Amazon logo Ohanian, Hans. Principles of Quantum Mechanics. Upper Saddle River, NJ: Prentice Hall, 1989. ISBN: 9780137127955.



Prerequisites

You must complete Quantum Mechanics II (8.05) with a grade of C or better before attempting 8.06.



Grading

Grades will be determined by a weighted average of problem sets, a Midterm that will be held in class, a Term Paper, and a Final Exam. The faculty may alter grades to reflect class participation, improvement, effort and other qualitative measures of performance.


Grading table. ACTIVITIES PERCENTAGES
Problem Sets 30%
Midterm Exam 15%
Term Paper 20%
Final Exam 35%





Problem Sets

Problem sets are a very important part of 8.06. We believe that sitting down yourself and trying to reason your way through a problem not only helps you learn the material deeply, but also develops analytical tools fundamental to a successful career in science. We recognize that students also learn a great deal from talking to and working with each other. We therefore encourage each 8.06 student to make his/her own attempt on every problem and then, having done so, to discuss the problems with one another and collaborate on understanding them more fully. The solutions you submit must reflect your own work. They must not be transcriptions or reproductions of other people's work. Plagiarism is a serious offense and is easy to recognize. Don't submit work which is not your own.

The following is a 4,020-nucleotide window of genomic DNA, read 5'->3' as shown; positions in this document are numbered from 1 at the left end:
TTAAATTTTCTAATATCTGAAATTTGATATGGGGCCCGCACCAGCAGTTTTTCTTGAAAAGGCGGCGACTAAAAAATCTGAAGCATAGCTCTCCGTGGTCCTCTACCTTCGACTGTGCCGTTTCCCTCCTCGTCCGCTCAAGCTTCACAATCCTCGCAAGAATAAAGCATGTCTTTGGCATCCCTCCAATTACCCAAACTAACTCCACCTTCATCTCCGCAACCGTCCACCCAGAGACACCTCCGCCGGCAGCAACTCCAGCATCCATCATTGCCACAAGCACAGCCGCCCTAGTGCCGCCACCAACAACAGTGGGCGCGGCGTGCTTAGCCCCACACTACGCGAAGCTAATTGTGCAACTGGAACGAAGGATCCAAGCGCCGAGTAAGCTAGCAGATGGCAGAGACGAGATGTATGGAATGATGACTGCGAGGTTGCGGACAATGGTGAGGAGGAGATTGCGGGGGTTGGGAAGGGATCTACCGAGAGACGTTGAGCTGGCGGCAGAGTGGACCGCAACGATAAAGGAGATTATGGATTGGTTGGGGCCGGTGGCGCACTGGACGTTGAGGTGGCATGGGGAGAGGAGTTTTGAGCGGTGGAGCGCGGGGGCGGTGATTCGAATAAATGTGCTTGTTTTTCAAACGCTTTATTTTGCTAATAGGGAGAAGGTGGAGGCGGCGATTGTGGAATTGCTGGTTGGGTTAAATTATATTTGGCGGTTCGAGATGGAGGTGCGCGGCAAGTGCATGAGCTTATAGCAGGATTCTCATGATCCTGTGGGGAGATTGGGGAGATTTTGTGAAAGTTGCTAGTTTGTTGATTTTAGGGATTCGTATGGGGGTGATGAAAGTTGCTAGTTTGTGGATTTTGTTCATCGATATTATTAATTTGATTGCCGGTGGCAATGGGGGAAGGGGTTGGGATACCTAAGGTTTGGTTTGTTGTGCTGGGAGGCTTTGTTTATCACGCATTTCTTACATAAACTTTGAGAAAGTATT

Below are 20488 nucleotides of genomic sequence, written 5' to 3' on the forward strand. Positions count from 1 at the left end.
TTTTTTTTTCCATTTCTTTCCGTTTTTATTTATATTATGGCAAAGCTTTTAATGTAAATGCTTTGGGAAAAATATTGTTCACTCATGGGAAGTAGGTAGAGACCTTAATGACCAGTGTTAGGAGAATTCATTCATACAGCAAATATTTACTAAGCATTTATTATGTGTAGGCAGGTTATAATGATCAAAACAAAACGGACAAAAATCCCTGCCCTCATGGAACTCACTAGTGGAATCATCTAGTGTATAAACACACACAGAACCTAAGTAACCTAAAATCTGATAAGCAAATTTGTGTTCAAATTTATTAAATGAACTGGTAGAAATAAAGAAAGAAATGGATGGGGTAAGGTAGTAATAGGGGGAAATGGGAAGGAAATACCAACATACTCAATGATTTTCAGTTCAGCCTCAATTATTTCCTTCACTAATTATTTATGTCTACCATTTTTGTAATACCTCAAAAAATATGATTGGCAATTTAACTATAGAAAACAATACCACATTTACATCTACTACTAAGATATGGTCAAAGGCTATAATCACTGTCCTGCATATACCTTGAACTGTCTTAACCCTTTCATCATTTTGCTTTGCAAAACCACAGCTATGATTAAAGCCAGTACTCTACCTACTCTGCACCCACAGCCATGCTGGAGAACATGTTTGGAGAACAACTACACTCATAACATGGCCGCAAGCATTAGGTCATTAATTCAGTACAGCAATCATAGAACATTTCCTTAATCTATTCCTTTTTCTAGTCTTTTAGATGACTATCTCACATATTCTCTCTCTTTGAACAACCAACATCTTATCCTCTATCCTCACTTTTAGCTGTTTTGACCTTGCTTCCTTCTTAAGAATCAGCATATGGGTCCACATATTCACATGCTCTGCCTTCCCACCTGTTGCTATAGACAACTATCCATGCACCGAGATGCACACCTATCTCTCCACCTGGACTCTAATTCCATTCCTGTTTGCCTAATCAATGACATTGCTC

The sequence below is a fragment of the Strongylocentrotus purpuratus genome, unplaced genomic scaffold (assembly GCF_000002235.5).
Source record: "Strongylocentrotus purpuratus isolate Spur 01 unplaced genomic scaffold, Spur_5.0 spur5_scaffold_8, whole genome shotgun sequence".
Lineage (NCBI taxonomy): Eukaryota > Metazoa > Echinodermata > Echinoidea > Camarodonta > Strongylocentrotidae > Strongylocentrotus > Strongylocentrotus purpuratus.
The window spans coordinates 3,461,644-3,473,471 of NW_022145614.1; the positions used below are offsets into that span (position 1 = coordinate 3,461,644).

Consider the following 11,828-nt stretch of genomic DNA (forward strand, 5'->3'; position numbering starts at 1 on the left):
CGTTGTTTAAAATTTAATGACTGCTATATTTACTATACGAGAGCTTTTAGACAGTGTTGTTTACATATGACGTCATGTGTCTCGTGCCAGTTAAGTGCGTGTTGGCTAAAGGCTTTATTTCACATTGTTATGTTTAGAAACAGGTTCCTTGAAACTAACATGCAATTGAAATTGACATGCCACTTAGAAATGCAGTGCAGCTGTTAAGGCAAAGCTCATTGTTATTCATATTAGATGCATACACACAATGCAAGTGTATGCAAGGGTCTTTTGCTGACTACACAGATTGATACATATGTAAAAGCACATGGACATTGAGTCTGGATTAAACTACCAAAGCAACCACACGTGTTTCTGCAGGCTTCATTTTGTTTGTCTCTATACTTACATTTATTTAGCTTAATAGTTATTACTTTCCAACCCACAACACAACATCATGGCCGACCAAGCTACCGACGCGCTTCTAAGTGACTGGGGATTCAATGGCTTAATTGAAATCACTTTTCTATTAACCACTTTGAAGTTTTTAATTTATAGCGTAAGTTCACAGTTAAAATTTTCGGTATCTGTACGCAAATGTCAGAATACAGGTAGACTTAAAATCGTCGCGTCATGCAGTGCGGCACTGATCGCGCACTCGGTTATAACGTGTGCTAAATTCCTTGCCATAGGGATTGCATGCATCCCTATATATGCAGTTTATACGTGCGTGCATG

Term Paper